Boysen Color Trend Palettes
Two color palettes come to mind when I think about Rural Escapism.
BE HERE Palette
The first is the BE HERE palette from Boysen Color Trend 2018.
BE HERE is a palette of organic, subdued colors of mauves, green and neutrals. But then surprisingly, there is that punchy yellow that’s as bright and intense as the sun, the giver of life. These are colors that remind us to cherish nature. I love the names of the colors too because they appeal so much to the imagination! Root Crop. Forest Ranger. Gypsy Train. Yellowstone Park. Marble Chalk. Night Watch.
ORIGINS is one of the color palettes for Boysen Color Trend 2020.
Here is a video of ORIGINS, which shows the natural feel of the palette.
ORIGINS takes its hues from the dark neutrals of the islands, the lush foliage of the forests, the tender pink tendrils tracing the dawn sky to the effervescent citrine of the morning sun. Painting our dwellings with these familiar hues, and using traditional materials and shapes, are a way to honor our roots. The meaning of home becomes visceral.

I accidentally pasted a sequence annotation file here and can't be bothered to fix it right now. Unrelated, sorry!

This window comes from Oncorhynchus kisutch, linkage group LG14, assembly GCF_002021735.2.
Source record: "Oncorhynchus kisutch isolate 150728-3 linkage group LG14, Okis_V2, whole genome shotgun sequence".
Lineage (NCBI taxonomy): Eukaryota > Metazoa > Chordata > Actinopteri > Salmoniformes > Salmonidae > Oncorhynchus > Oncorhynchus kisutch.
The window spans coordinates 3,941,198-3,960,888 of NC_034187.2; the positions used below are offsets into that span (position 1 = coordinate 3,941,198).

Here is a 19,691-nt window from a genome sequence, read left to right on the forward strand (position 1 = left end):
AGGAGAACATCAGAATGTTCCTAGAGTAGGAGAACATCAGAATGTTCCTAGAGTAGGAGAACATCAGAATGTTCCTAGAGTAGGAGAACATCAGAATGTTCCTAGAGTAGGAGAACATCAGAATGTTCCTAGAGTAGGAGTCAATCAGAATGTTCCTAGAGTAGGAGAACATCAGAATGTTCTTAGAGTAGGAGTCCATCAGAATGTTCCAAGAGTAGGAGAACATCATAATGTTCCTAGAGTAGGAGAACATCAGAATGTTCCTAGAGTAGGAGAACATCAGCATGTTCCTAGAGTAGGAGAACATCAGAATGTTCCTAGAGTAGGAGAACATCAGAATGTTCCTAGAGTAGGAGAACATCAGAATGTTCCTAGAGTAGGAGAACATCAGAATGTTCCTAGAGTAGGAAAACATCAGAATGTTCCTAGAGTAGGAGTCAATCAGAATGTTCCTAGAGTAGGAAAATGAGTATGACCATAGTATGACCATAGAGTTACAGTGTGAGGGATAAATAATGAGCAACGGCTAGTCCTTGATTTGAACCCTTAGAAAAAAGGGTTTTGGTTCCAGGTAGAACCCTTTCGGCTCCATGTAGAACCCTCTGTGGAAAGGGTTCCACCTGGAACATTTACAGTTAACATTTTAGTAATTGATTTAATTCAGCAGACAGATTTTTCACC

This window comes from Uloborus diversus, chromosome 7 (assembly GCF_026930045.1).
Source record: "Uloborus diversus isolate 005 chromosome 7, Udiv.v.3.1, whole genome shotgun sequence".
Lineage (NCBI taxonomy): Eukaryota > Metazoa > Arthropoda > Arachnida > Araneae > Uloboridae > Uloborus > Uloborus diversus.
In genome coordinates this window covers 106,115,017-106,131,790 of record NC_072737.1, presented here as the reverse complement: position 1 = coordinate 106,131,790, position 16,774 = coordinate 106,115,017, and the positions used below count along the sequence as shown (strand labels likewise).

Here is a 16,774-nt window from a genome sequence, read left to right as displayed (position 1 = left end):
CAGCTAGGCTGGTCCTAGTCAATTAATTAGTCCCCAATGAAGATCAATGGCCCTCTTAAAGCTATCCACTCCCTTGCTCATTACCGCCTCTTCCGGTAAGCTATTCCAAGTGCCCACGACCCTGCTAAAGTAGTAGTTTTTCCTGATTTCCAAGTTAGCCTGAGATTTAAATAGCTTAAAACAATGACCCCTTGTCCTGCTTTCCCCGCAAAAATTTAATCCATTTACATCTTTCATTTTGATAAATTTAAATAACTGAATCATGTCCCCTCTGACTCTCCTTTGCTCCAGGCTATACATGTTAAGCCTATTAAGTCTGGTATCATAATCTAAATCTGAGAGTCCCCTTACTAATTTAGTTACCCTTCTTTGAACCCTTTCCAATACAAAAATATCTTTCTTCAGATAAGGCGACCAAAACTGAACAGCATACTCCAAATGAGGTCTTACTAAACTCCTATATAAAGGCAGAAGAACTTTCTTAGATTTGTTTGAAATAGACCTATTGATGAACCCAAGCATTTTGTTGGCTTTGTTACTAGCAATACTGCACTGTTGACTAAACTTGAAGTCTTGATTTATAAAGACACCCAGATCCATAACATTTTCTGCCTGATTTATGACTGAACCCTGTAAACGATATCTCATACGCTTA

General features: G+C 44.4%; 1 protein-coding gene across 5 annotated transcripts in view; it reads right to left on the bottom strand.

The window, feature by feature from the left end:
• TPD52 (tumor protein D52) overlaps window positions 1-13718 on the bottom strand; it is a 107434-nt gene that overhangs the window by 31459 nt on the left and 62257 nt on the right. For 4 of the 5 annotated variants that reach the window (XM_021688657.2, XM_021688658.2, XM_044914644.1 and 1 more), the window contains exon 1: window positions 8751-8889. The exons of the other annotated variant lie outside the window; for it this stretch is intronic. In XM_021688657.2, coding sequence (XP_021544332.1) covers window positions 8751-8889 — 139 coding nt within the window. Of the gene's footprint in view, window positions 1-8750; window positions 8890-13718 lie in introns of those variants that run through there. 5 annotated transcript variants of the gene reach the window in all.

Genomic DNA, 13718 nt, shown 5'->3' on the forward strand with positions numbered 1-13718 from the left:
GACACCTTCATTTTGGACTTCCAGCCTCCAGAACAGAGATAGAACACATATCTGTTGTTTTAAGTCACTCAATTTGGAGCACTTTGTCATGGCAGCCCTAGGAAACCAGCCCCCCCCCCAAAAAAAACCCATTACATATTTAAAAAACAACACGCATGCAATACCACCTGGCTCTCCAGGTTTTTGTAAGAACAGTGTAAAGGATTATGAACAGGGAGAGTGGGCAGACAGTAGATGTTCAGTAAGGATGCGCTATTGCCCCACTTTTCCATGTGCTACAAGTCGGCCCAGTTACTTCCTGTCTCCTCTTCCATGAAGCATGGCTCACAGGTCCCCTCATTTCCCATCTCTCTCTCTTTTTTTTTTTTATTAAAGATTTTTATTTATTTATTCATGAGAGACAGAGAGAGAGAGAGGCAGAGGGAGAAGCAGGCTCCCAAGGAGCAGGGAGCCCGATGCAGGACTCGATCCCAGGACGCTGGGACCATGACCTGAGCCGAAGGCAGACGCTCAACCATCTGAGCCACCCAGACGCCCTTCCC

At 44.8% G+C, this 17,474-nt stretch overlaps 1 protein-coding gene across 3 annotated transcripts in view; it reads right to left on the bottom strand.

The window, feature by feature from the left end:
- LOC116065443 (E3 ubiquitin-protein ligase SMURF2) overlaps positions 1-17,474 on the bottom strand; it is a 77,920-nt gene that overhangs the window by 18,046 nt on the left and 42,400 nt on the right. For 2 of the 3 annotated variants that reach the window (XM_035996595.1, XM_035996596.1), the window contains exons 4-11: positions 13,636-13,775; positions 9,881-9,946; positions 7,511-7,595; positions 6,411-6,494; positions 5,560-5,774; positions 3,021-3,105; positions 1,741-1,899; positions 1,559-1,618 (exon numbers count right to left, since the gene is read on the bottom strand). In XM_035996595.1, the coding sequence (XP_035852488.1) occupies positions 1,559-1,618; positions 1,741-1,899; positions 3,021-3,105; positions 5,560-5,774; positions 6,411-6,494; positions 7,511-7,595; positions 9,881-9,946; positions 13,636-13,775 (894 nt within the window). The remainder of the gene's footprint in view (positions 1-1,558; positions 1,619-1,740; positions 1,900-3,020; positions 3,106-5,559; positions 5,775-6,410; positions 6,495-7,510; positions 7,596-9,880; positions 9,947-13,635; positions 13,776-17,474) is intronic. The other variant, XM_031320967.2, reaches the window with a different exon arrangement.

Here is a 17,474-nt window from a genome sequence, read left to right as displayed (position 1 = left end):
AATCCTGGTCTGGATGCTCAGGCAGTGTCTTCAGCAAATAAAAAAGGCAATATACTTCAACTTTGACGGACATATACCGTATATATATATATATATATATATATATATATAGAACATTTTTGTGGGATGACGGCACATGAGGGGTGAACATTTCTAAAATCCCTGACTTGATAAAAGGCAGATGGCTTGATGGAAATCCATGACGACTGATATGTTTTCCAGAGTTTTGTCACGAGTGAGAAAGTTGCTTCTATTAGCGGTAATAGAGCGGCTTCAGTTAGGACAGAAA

Social distancing has forced us to stop and take stock of what matters most to us. Now that we have been cocooned in our homes for nearly two months, we may be finding out for ourselves what home means to us.
Rural Escapism came about because there is a growing desire in people for a slower and more meaningful life. Time to enjoy moments of authenticity with ourselves, our families, and dear friends. To reconnect with nature and live a pastoral life which we see as simple and serene.